aDownpatrick’s last Station Master James Taylor (left) and Walter Paton (Train Rosterer), greet fireman James Hill, and driver Barney Malone who are about to leave Downpatrick for Newcastle for the last time on 15th January 1950, before returning to BelfastSixty years ago today, the first part of Northern Ireland’s once-extensive railway service quite literally came to the end of the line. The axe had fallen on the Belfast & County Down Railway,which had served its rural east Down community for a hundred years. The railway stations south of Comber fell quiet and an eerie silence descended upon mile after mile of deserted track.
No longer would the rumble of trains of passenger-filled carriages pass on their way to Castlewellan or Newcastle, making their stops at Ballygowan, Saintfield, Ballynahinch Junction, Crossgar, or Dundrum, or perhaps branching off beyond Downpatrick to wander across country to Ardglass.Later that year, on April 22, 1950, services from Belfast to Comber – stopping at Bloomfield, Neill’s Hill, Knock and Dundonald – and on to Newtownards and Donaghadee also ceased.
The last train from Newcastle was described by local newspapers as ‘like a farewell party for a beloved friend’. The train left Newcastle to Belfast at eight minutes past seven on 15th January 1950. Someone pulled the communication cord when the train was stationary at Crossgar, several window straps disappeared, and detonators on the track, which are usually reserved for fogs, made the journey a noisy one at intervals. Passengers were even getting the train crew to autograph their tickets.
Cheering crowds assembled at Dundrum, Downpatrick and other intermediate stations. A record number of platform tickets were sold at Newcastle, and people stood in the doors of their houses and waved a farewell as the train passed. There were even some eyes which were not quite dry, including those of the train crew, guards Jimmy Pettigrew (who had served on the BCDR for 37 years) and William Johnston and driver Barney Malone and fireman James Hill.
At Newcastle objectors to the closure made their protest by sticking slogans on the carriage windows and a large placard, shaped like a tombstone, hung at the rear of the guards van, was removed by officials before the train left the station. It read: “In memory, BCDR born 1869, coordinated 1950, aged 81. Executioners: Brooke and the Pope,” referring to the Stormont Ministers who had sanctioned the closure. Other slogans, some of which had been partially torn off by the time the train reached Belfast, were: “We’ll bus-seeing you,” “Stand in the rain, stand in the ‘bus,” “A ‘bus is b-U-T-A substitute,” and “UTA, highest fares in Europe.”
There were 300 people on that train, many travelling to the next station and making their own way back just to say they were on the last train. There were two engines on the train, which arrived in Belfast’s Queen’s Quay station at 8.49pm, 14 minutes behind schedule.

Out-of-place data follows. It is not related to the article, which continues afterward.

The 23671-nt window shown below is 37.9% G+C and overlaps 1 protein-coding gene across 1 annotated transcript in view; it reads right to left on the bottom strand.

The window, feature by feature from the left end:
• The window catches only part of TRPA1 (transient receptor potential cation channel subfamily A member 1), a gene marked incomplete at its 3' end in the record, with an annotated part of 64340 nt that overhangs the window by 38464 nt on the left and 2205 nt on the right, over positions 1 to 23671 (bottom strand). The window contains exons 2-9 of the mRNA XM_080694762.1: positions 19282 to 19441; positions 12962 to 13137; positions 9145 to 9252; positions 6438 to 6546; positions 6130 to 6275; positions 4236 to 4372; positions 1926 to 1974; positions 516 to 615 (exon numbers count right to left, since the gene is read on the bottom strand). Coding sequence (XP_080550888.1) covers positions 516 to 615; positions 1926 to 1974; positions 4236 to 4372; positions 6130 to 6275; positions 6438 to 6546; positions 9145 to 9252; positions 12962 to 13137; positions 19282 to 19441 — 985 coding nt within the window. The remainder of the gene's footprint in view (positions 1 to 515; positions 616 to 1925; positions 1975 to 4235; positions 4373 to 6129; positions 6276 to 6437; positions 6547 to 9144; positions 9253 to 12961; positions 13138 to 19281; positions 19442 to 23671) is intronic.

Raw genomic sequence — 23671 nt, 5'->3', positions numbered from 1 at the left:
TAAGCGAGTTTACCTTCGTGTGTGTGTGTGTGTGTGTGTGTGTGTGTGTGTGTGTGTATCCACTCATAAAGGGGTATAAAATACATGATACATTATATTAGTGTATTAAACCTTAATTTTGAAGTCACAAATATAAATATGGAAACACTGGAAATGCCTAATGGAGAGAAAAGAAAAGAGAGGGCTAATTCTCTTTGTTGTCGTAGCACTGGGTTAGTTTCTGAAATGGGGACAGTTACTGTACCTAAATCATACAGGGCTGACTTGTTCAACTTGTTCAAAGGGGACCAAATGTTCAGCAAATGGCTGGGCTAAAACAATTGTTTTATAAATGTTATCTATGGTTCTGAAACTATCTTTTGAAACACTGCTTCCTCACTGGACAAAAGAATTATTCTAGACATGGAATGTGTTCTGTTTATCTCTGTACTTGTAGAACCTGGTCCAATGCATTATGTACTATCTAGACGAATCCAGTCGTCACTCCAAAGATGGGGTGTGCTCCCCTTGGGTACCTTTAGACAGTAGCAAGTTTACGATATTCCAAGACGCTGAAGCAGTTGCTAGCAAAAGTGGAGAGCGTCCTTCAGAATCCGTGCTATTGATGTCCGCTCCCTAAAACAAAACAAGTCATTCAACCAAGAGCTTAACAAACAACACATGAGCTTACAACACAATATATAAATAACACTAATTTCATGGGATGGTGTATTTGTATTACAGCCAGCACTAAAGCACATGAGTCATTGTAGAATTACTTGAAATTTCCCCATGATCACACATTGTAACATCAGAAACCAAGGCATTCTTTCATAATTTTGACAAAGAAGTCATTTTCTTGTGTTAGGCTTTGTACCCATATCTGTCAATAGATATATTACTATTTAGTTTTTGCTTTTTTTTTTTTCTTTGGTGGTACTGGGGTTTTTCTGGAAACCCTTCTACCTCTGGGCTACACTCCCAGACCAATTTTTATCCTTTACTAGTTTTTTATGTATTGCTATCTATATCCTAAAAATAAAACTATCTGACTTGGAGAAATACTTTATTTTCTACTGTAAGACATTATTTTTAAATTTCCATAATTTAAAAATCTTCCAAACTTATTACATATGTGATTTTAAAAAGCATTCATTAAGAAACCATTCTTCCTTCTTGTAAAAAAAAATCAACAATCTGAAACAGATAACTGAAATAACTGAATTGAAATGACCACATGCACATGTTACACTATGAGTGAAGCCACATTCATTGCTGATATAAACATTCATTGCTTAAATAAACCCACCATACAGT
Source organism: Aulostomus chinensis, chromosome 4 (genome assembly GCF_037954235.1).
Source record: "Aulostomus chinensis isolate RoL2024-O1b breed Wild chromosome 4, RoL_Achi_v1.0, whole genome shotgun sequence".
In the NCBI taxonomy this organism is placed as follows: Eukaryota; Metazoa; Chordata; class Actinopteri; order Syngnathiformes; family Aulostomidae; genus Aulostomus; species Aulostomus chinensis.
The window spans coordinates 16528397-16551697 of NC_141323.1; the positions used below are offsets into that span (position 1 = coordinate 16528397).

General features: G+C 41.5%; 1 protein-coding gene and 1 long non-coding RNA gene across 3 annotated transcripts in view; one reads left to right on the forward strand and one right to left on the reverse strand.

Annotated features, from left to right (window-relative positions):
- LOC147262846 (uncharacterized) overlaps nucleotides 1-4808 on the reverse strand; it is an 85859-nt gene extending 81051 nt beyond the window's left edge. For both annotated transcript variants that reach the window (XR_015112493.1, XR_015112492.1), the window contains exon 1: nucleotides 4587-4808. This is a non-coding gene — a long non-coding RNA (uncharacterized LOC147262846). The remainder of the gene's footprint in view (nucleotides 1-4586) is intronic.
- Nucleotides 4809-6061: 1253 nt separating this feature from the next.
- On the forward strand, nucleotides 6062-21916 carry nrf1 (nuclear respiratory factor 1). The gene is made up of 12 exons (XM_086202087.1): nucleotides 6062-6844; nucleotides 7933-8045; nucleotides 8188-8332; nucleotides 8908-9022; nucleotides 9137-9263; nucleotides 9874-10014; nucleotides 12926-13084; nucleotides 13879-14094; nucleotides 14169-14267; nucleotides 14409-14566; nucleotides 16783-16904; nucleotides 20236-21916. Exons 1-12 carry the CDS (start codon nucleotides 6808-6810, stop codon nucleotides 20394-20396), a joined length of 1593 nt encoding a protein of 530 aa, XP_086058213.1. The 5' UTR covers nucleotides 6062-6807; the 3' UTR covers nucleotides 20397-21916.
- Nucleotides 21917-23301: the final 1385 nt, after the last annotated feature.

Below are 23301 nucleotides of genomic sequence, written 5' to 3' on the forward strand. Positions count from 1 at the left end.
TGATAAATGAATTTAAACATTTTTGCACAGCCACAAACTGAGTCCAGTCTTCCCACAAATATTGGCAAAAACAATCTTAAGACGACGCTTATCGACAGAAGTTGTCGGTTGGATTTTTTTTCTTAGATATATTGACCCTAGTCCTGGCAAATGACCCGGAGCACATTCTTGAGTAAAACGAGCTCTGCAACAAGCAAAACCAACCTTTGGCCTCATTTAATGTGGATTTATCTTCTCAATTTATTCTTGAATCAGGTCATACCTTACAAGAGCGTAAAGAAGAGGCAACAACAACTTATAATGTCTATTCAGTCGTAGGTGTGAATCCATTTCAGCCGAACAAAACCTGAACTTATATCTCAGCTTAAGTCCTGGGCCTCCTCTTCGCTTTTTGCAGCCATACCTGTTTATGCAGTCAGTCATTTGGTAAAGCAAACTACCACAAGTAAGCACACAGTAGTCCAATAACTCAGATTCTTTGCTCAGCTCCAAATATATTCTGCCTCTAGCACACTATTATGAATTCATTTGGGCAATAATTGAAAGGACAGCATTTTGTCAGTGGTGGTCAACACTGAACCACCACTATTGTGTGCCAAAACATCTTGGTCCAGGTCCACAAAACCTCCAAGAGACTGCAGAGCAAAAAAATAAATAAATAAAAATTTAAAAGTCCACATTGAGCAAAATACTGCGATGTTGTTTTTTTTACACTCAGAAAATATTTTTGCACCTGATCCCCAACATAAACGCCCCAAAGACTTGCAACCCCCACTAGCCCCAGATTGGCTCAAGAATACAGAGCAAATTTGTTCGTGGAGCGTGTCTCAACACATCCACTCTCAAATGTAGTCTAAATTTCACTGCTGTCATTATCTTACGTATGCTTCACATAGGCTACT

But why was it closed? Up to the 1940s, the railway network in Northern Ireland was operated by three main railway companies: the London Midland and Scottish Railway, better known as the Northern Counties, at York Road Station; the Great Northern Railway of Ireland at Great Victoria Street Station; and the Belfast and County Down Railway at Queen’s Quay Station. In 1948, for financial reasons, the Stormont government decided to nationalise the network and amalgamate the LMS and BCDR with the state-owned bus operator, the Northern Ireland Road Transport Board, to form the Ulster Transport Authority.
A tribunal was set up to consider how this could be best achieved and provide an integrated transport system. Railway chiefs hoped the tribunal would recommend that the bus services should no longer compete with the railways, but instead act as ‘feeder’ services from the countryside to the major stations. But to their despair the tribunal recommended that the entire BCDR main line from Belfast to Newcastle, including the branches to Donaghadee, Ballynahinch and Ardglass should close, and all operations transferred to buses. The only exception would be the Bangor branch.
The simple reason for the closures was that, after being run into the ground during the Second World War, the railways needed a huge amount of investment to modernise them. It was considered cheaper to provide a replacement bus service. It came as a complete shock to many people, especially the axing of the Belfast-Comber line, which served Dundonald, and the line onwards to Newtownards, areas where, as with the Bangor line, the expanding suburban population was already guaranteeing healthy commuter traffic.
The 1950 closures were only the first step taken by the Stormont Government in shrinking the railway network, eventually by two-thirds – from 754 miles to 297 miles, a process begun a good thirteen years before Dr. Beeching began his chopping of British Railways. However, today, the Downpatrick & County Down Railway – based at the town’s former BCDR terminus – keeps the memory alive through its restoration of a portion of the former main line to Inch Abbey, and has a museum dedicated to artefacts from the old line.
The museum is also hoping, in the near future, to complete a kilometre long extension of their line to Ballydugan on the old Newcastle line
As part of its commemorations of the BCDR’s demise, it is appealing for anyone with any memorabilia of the old line – especially photograph, but also tickets, timetables or even carriages! They are also keen to record, for an oral history of the line, the memories of any former BCDR veterans still around whom they have not yet been able to track down. If you can help, email us now!